In Wellfleet, a preference for architectural modesty [February 2010 / CCT]

How big should a house be? An intriguing question. There have been two well-attended public meetings recently in Wellfleet to discuss possible zoning limitations on house size in the non-Seashore part of town (restrictions for the Seashore were voted in last year). Most of those present seem to agree on one thing: we know too big when we see it.

The infamous Blasch house, for instance, is widely thought to be too big. It’s the controversial bastion of nearly 6000 square feet under construction on a fabulous perch in the National Seashore with a 360 view.

Judge Trombly of the Massachusetts Land Court doesn’t agree with this local opinion of the Blasch house. The Seashore sued on grounds that such a dominant, self-insistent structure is all wrong for its dominant site in the Seashore and should be removed. But on Dec. 28th the judge found for the Blasches. The government “failed to that the house is a threat to cause damage to the Cape Cod National Seashore property in the vicinity…or demonstrate how the property in the vicinity is harmed by the alleged impact of the house on the scenery of the area.”

This ruling has since been appealed by the Seashore.

In one of the hearings, Ben Zehnder, the Blasch’s lawyer, argued against a size cap, pointing out that a trophy house might in fact do less environmental damage, since with the owners being elsewhere most of the time making the money needed to afford such a house, the house is occupied a small portion of the year and the septic relatively underused.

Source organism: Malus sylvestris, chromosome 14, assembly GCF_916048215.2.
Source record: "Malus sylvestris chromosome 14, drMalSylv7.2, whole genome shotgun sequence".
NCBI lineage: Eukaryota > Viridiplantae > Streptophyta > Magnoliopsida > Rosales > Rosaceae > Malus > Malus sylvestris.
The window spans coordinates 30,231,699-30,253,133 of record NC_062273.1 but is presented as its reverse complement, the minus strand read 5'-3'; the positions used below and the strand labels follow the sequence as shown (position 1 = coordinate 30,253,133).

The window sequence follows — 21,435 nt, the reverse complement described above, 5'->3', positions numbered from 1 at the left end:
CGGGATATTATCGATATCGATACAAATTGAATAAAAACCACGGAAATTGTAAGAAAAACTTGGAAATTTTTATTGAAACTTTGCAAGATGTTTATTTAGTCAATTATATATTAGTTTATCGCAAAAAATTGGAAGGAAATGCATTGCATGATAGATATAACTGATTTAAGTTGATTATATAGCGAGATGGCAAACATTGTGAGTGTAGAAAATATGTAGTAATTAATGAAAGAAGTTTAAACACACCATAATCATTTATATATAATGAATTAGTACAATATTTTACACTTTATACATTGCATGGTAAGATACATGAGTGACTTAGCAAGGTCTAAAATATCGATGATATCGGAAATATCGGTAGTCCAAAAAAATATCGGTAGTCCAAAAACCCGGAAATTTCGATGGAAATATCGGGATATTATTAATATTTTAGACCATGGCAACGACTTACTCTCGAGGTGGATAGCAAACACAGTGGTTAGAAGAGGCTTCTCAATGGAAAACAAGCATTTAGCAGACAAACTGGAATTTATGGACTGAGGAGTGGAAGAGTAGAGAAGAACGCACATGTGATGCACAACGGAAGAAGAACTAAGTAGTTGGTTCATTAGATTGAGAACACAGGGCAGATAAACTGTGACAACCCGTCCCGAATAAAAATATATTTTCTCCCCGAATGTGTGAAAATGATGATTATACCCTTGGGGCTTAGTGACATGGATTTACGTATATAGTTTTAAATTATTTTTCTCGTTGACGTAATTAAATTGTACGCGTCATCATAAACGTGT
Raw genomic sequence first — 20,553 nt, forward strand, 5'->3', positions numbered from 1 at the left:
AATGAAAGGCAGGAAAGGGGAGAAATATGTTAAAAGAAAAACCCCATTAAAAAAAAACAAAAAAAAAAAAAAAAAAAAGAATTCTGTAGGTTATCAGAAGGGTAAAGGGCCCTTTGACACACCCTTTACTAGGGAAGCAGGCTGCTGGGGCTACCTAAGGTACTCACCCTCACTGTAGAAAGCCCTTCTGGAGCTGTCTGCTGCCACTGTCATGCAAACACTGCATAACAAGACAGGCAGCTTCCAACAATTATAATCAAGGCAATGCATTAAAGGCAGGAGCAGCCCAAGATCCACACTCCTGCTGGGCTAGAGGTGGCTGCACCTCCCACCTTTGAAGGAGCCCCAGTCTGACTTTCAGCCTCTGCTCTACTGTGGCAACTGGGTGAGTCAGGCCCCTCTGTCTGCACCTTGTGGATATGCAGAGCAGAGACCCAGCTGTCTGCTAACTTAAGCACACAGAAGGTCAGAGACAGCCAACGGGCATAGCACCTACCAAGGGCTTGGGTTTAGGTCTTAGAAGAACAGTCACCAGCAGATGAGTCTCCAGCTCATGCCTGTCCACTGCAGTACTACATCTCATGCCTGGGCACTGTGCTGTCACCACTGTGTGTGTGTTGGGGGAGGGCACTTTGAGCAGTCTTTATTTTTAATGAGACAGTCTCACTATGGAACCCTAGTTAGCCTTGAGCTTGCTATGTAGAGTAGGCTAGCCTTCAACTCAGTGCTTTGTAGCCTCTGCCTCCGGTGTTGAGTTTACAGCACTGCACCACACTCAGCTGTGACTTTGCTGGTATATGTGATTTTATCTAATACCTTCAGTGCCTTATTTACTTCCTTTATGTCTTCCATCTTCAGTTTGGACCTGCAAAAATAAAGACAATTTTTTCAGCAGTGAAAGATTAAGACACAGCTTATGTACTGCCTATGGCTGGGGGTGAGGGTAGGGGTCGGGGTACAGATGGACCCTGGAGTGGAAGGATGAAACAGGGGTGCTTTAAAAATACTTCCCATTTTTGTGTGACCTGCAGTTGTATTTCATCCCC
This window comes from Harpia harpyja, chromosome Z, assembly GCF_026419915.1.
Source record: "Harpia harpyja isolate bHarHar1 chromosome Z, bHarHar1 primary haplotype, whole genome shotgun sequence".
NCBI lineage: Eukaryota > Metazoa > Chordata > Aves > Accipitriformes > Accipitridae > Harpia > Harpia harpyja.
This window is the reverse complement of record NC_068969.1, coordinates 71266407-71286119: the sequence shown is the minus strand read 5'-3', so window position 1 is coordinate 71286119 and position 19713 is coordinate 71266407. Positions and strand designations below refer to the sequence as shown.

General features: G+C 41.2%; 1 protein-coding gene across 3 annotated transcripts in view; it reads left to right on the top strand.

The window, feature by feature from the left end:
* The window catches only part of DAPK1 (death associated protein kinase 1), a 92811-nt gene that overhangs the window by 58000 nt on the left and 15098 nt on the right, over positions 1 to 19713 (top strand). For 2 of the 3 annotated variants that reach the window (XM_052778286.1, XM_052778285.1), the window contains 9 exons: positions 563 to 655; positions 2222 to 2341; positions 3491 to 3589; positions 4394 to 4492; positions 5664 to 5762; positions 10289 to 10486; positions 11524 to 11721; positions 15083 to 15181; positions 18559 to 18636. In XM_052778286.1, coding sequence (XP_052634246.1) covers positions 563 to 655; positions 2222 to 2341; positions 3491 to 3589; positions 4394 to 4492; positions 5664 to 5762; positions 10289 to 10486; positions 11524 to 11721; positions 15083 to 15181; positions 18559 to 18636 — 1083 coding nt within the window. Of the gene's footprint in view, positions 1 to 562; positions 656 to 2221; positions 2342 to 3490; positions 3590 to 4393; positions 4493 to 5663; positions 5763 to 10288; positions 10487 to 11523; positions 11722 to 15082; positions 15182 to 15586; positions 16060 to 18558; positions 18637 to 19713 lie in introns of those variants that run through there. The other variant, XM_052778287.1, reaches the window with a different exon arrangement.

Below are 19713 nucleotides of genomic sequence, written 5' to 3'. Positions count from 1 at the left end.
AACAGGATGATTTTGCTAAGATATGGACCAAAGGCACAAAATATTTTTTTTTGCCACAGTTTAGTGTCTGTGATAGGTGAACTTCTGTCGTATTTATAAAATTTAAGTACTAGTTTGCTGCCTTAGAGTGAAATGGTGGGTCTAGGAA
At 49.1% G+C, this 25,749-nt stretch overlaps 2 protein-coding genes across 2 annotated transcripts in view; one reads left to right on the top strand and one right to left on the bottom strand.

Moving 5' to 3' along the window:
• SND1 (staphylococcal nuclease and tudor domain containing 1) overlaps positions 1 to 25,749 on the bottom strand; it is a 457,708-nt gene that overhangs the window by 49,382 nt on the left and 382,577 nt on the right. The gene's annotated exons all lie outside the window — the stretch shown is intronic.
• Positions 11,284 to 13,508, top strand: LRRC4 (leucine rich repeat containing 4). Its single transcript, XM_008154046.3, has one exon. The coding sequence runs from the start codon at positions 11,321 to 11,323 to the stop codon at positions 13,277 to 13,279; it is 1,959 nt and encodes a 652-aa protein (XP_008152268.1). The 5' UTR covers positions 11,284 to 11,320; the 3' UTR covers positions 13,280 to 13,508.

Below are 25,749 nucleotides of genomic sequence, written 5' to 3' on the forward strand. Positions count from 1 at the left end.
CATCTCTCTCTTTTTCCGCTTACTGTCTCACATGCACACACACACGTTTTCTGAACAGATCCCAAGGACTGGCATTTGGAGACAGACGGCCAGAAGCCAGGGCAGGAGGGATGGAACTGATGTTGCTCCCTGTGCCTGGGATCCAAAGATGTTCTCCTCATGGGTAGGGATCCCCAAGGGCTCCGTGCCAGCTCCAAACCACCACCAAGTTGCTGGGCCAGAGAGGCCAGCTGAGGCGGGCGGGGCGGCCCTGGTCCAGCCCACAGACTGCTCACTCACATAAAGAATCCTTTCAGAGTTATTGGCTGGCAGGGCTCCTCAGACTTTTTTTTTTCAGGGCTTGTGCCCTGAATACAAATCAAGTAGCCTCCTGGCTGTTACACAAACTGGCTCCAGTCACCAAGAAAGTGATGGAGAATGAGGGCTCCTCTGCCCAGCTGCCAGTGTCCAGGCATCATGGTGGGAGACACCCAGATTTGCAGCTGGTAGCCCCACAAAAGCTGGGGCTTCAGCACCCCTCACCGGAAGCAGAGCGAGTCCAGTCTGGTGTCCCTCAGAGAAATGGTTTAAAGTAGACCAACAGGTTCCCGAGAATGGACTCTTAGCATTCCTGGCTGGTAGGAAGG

Besides, Zehnder argued, oversized houses pay more than their share of taxes. McMansions should be welcomed with open arms. But his is definitely a minority sentiment which attempts to do an end run around the basic issue, which is a values conflict.

The “damage” done by an oversized house is damage to local values, to our preference for modesty vs. ostentation, for snuggling down in a natural site rather than dominating it. Less is more in these parts, and conspicuous consumption is a term of disapproval when most people use it.

How big is too big? Members of the planning board have suggested using the average of current housing stock as a guideline in establishing a cap. They have charts showing square foot averages, depending on lot size and age, of 1000 to the low 2000s. (That number has gotten less modest over the decades here and elsewhere. The average new US house is up to 2400 square feet from under 1000 in 1950 and 1500 in 1970, as I found out by googling. )

The local feeling about house size seems to come down to a sort of democracy of square footage. No house should be allowed to lord it over the existing ones beyond a certain point. Even if a CEO is paid 100 times the average salary, his house should not be allowed to flaunt that inequality.

There is an irony in attorney Zehnder arguing the right of the Blasches to have their trophy house. The town has just helped restore an example of the work of Zehnder’s father, a designer- builder. Like other 20th century modernist gems in our town it is modest in size and unobtrusively sited in the woods. In all but words you can hear what that house is saying about the Blasches’ showboat across town.

One former selectman warned that a size cap would amount to legislating taste. That may be, but if what feels like the majority sentiment has its way, there will, sooner rather than later, be bylaws to guarantee that even if the meek don’t inherit the earth, those who do get their hands on a plot of Wellfleet sand will have to be content to express themselves architecturally with relative modesty.

While the Seashore vs. Blasch was still in court Brewster architect Malcolm Wells died. His idea of a good house interestingly contrasted with Blasch. He is best known for developing the “underground house” in which there is actually grass growing on the roof, the ultimate in inconspicuous consumption.

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